So the board is real. And Cornyn and his allies may have a case to make that the IPAB is a bad idea or poorly designed. Still, we don't see how its existence justifies Raese's statement.
-- The board's purview is limited to Medicare. Patients who have employer-provided health care, Medicaid or insurance through the health care exchange would not be affected at all by the board.
-- The board's powers are advisory. The board can only make recommendations, and it is expressly prohibited from anything that would "ration care, increase revenues or change benefits, eligibility or Medicare beneficiary cost sharing ... or (change) the beneficiary premium percentage or low-income subsidies" in the Medicare drug benefit.
-- The board doesn't interact with patients. The board is supposed to do big thinking about cost-containment, not judge individual patients to determine whether they qualify for care. The changes that it suggests to the president and Congress could eventually, many years hence, shape how care is provided. But it's a major stretch to say that under the new law "the first person (a) patient has to go to is a bureaucrat."
-- Patients didn't live in a bureacracy-fee paradise before the health care law passed. Today, patients may need to check with an insurance company before undergoing a procedure or making a visit to the specialist. If an employer's HR department decides to change health care plans, a worker may have to drop a doctor or give up benefits. And employers can eliminate health insurance entirely, or drive up the cost of premiums, either of which could intefere with a patient's health care.
Though the Raese camp didn't mention it, we'll also pre-emptively dismiss any notion that the Patient-Centered Outcomes Research Institute -- another entity created by the bill -- could wedge "bureaucrats" between a doctor and a patient. This institute, which would conduct research that compares the clinical effectiveness of medical treatments, is at least as controversial, if not more so, since it fed critics' fears that the bill could result in the rationing of health care services. However, the law prevents the institute's findings from being considered mandates.
When we sent Raese's comment around to health care experts, they universally said he overreached.
"This is purely ridiculous," said Linda Blumberg, a senior fellow at the nonpartisan Urban Institute. "Nothing changes in that respect relative to today’s system."
"Choices, if anything, will be enhanced through the exchanges, with a much clearer description of what plans cover and their cost-sharing requirements," said Sara Collins, vice president of the nonpartisan Commonwealth Fund's Program on Affordable Health Insurance. "In addition, the Department of Health and Human Services has to certify that qualified plans offered through the exchanges have adequate provider networks."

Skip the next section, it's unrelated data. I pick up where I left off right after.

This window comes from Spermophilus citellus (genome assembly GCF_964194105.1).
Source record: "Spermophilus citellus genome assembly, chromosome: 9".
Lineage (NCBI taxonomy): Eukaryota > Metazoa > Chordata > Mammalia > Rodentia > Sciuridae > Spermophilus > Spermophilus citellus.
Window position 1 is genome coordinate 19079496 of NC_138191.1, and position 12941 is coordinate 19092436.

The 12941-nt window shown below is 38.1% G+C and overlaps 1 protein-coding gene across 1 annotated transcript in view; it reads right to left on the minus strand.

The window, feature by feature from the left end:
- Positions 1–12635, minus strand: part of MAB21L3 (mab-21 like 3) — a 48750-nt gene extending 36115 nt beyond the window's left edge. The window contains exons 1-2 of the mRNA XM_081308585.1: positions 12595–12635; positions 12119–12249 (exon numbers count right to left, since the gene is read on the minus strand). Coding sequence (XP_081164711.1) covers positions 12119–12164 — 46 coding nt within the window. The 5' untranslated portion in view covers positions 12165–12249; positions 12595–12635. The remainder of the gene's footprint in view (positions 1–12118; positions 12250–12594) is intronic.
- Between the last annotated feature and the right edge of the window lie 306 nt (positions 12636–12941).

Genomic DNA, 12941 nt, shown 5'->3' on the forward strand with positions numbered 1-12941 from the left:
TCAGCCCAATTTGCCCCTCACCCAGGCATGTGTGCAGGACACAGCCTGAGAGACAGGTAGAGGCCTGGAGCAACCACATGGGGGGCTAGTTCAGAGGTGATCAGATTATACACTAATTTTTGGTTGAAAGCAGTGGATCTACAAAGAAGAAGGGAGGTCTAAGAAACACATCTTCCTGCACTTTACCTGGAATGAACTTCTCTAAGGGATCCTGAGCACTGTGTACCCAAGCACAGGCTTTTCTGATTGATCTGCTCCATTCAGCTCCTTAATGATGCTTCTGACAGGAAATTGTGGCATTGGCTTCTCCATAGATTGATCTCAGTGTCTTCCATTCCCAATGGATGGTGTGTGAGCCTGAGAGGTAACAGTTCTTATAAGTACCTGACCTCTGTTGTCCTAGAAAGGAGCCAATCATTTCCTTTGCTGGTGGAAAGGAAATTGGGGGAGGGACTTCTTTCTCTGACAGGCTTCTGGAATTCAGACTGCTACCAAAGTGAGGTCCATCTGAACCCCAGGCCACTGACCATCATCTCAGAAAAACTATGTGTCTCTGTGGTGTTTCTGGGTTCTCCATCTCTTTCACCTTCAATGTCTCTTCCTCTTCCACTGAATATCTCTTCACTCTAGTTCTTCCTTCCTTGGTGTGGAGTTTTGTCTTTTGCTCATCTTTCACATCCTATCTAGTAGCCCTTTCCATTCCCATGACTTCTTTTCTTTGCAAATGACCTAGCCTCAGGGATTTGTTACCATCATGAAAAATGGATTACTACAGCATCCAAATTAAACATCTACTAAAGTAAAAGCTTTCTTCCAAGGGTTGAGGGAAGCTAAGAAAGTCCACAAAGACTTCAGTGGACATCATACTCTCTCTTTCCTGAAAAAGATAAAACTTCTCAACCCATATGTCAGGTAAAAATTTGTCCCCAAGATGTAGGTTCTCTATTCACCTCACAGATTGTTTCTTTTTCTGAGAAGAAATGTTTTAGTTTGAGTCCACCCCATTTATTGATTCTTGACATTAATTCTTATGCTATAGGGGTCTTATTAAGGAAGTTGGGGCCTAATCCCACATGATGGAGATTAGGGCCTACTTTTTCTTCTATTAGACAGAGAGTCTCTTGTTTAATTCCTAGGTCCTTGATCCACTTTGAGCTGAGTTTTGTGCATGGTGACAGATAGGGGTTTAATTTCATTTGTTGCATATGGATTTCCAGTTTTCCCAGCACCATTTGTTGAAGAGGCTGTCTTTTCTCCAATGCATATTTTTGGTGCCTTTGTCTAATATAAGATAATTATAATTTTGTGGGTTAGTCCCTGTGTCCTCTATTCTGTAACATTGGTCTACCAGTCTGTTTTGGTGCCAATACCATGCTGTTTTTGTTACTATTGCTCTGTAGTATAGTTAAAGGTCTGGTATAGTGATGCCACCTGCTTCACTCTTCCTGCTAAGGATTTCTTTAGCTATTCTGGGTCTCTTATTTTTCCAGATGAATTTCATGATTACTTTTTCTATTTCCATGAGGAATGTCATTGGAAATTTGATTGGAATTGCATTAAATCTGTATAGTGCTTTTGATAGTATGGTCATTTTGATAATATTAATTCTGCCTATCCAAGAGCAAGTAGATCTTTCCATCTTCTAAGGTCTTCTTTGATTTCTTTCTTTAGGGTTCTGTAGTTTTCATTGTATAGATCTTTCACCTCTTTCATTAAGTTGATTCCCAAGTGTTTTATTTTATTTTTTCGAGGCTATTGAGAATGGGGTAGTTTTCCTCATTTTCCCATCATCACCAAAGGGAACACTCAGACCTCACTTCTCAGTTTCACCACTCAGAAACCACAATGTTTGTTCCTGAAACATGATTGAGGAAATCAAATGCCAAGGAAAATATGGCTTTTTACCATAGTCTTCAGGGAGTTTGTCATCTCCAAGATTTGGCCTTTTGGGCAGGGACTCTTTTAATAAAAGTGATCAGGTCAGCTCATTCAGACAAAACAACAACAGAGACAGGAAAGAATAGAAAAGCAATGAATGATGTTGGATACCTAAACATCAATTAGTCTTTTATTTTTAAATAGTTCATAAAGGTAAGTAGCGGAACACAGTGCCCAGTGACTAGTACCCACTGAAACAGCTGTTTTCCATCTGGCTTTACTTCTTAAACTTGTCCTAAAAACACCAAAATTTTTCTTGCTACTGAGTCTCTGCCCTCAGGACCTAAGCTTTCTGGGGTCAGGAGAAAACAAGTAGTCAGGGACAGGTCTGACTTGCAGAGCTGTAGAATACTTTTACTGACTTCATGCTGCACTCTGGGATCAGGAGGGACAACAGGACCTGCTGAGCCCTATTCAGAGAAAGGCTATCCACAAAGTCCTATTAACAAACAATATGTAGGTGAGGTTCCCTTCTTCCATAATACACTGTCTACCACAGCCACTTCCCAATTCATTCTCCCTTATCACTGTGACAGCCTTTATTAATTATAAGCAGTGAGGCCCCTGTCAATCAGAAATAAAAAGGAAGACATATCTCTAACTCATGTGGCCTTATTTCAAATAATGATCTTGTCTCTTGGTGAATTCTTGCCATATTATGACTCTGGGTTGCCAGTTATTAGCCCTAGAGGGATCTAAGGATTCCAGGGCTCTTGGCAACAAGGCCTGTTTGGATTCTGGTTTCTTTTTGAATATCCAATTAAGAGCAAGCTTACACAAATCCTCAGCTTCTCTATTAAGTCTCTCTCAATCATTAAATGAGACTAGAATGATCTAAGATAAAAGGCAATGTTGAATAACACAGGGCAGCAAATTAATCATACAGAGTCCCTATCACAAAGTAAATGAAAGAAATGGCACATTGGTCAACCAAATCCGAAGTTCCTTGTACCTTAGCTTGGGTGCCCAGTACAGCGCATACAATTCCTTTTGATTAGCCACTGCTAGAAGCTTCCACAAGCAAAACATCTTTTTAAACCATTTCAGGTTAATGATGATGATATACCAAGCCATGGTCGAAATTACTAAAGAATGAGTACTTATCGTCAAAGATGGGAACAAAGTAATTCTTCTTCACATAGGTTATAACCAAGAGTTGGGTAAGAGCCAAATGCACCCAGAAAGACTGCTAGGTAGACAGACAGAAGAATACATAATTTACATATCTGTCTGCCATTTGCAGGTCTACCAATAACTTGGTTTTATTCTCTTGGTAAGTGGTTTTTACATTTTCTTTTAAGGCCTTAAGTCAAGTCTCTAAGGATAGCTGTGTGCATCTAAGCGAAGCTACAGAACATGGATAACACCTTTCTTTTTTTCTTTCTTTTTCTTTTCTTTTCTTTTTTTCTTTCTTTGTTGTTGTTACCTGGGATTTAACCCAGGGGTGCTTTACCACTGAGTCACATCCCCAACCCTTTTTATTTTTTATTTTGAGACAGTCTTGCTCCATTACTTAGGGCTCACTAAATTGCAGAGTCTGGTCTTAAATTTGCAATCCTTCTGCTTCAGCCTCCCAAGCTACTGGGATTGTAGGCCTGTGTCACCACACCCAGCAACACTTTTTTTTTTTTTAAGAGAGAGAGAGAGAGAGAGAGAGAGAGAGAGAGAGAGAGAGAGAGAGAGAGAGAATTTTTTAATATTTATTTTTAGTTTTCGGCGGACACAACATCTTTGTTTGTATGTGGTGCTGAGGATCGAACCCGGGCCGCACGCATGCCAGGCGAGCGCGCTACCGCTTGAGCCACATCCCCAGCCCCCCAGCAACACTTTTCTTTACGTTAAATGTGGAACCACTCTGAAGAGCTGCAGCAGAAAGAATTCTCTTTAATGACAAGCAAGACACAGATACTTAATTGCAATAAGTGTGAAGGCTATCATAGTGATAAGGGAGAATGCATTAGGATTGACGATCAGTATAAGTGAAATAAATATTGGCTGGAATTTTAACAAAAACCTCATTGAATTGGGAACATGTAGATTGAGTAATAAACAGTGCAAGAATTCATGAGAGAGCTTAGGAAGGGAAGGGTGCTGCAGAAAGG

Henry Aaron, a senior fellow with the centrist-to-liberal Brookings Institution, called the statement a "rant, appalling if based on ignorance, and mendacious if uttered knowingly."
Even a major critic of the health care bill said he thought Raese went too far. "As bad as I think this bill is, I don’t see that anywhere in it," said Michael Tanner, a health care specialist at the libertarian Cato Institute.
We usually accept a bit of overstatement if it's in the vein of artistic license. But Raese's statement is a gross distortion, along the lines of his subsequent claim that the law is "pure, unadulterated socialism." (The law preserves the private-sector health care insurance for most Americans who already have it, and lawmakers rejected a single-payer model early on.) We see Raese's claim as yet another attempt to demonize the health care law by twisting the facts beyond recognition. We rate it Pants on Fire.
Published: Tuesday, October 19th, 2010 at 6:10 p.m.
C-SPAN, video feed from the West Virginia Senate debate, Oct. 18, 2010
Kaiser Family Foundation, side-by-side comparison of health care bills, accessed Oct. 19, 2010
John Cornyn, "Cornyn Introduces the Health Care Bureaucrats Elimination Act" (news release), July 27, 2010
PolitiFact, "The Truth-O-Meter and the health care debate of 2009," Dec. 29, 2009
PolitiFact, "Health care reform: A simple explanation, updated," Feb. 26, 2010
E-mail interview with Linda Blumberg, senior fellow with the Urban Institute, Oct. 19, 2010
E-mail interview with Sara Collins, vice president of the Commonwealth Fund's Program on Affordable Health Insurance, Oct. 19, 2010
E-mail interview with Henry Aaron, senior fellow with the Brookings Institution, Oct. 19, 2010
E-mail interview with Michael Tanner, senior fellow with the libertarian Cato Institute, Oct. 19, 2010
E-mail interview with Kevin McLaughlin, spokesman for John Raese for Senate campaign, Oct. 19, 2010